(Reuters) – Two drugs that looked like promising treatments for COVID-19 in preliminary studies – remdesivir for hospitalized patients and camostat for patients who are not seriously ill – failed to show a benefit in those groups in randomized controlled trials, researchers reported in two separate papers.
In five European countries, researchers studied 843 COVID-19 patients who were hospitalized between March 2020 and January 2021 with hypoxemia and who needed supplemental oxygen or mechanical ventilation.
Patients received either Gilead Sciences’ antiviral remdesivir – sold as Veklury – for up to 10 days, plus standard of care, or standard of care alone. At 15 days, there was no difference between the groups in signs of improvement, investigators reported.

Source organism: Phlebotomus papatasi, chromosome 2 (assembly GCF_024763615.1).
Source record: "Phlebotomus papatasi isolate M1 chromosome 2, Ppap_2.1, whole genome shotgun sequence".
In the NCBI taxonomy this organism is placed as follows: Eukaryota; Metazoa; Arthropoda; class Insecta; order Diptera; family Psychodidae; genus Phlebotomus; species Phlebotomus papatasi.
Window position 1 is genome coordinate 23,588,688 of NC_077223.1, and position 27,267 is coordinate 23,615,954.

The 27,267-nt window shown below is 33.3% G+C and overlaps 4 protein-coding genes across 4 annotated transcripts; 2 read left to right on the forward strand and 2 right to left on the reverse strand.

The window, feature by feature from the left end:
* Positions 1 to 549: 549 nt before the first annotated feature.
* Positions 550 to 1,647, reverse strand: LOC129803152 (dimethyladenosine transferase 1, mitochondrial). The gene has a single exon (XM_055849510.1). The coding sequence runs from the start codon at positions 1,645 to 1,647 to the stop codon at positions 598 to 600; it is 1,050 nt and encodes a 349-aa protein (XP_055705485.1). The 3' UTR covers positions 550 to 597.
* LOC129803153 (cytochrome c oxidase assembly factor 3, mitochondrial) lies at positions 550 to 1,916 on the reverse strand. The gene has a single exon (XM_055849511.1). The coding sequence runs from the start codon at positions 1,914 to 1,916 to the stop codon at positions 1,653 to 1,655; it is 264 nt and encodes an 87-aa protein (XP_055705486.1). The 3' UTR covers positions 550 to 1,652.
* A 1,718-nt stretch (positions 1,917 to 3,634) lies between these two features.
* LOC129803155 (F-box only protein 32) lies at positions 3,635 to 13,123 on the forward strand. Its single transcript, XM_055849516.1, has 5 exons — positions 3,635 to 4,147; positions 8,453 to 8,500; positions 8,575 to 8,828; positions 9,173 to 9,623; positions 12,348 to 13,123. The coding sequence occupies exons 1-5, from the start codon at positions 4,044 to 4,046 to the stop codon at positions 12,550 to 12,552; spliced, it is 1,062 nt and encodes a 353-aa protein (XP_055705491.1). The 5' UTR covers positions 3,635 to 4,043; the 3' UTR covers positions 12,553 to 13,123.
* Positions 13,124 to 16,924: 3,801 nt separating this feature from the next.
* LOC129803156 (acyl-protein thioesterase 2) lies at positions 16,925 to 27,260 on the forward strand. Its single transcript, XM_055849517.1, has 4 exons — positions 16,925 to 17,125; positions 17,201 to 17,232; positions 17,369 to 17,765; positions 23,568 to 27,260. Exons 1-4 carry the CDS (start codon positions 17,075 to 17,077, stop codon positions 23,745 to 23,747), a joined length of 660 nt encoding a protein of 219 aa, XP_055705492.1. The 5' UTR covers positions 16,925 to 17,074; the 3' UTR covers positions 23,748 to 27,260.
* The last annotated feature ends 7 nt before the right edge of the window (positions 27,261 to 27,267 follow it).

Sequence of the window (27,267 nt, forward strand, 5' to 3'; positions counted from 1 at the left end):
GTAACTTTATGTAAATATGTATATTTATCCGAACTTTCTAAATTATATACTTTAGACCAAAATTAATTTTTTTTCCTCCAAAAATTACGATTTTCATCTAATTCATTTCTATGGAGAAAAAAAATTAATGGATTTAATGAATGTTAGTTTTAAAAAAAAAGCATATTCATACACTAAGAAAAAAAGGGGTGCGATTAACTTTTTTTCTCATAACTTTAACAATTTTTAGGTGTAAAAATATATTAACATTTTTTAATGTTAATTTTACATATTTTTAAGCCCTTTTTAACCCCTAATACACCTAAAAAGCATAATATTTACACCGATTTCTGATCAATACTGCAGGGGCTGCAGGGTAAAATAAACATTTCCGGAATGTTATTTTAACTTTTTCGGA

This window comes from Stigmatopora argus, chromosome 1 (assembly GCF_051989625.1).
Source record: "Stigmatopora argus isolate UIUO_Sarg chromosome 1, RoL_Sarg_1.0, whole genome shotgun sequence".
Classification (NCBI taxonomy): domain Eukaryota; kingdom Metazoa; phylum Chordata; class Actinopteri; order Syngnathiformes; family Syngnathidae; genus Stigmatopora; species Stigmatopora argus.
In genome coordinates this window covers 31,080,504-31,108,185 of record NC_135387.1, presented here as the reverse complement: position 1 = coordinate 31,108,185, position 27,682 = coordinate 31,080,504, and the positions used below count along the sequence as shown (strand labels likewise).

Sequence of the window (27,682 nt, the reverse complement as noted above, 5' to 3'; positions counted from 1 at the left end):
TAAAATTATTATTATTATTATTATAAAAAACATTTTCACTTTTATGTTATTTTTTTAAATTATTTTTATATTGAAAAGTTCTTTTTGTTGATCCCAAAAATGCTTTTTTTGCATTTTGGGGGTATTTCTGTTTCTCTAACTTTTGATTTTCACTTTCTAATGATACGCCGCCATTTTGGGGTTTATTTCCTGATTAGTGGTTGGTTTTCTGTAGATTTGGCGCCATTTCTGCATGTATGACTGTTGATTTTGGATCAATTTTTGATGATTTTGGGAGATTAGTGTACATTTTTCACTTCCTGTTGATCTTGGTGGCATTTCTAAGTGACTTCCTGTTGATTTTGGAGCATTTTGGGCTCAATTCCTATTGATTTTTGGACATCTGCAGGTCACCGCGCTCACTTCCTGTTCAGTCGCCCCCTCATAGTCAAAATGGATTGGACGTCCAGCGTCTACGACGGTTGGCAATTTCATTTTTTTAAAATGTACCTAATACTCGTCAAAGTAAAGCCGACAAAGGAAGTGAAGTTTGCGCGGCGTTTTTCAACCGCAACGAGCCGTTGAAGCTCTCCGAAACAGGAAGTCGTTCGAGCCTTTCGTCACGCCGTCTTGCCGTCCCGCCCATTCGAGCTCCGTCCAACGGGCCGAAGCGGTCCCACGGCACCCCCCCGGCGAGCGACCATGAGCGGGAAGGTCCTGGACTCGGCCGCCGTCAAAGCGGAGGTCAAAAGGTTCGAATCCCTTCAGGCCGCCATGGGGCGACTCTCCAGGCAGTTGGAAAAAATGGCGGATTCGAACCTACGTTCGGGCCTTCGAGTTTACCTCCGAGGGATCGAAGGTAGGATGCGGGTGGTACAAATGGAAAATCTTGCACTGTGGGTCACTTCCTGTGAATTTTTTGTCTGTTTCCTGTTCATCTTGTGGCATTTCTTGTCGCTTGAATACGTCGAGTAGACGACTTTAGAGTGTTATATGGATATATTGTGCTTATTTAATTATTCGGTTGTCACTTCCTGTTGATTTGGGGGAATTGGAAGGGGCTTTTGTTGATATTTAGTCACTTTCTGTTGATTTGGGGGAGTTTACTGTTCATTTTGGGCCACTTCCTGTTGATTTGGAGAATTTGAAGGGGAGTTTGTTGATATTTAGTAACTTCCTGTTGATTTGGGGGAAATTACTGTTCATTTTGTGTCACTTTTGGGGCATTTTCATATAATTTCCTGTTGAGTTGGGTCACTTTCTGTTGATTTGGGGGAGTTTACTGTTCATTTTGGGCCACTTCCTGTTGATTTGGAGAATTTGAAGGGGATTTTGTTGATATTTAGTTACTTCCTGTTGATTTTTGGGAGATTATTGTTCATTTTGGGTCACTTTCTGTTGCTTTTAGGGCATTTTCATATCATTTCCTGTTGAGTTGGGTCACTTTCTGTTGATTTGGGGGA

In Japan between November 2020 and March 2021, researchers randomly assigned 155 patients with mild or moderate COVID-19 to receive the pancreatitis drug camostat mesylate from Ono Pharmaceutical Co or a placebo for up to 14 days. Camostat blocks an enzyme that helps some versions of the coronavirus infect cells – including the variants circulating at the time of the study – but did not help patients get rid of the virus in their airways any faster than placebo, the Japanese researchers reported.
They said the results “highlight… the necessity of conducting well-designed studies to confirm whether preclinical findings translate into meaningful clinical efficacy.”
Both studies were posted on medRxiv ahead of peer review.
SOURCE: https://bit.ly/37i83V6 and https://bit.ly/3u9pdgI, online March 31 and April 2, 2022.
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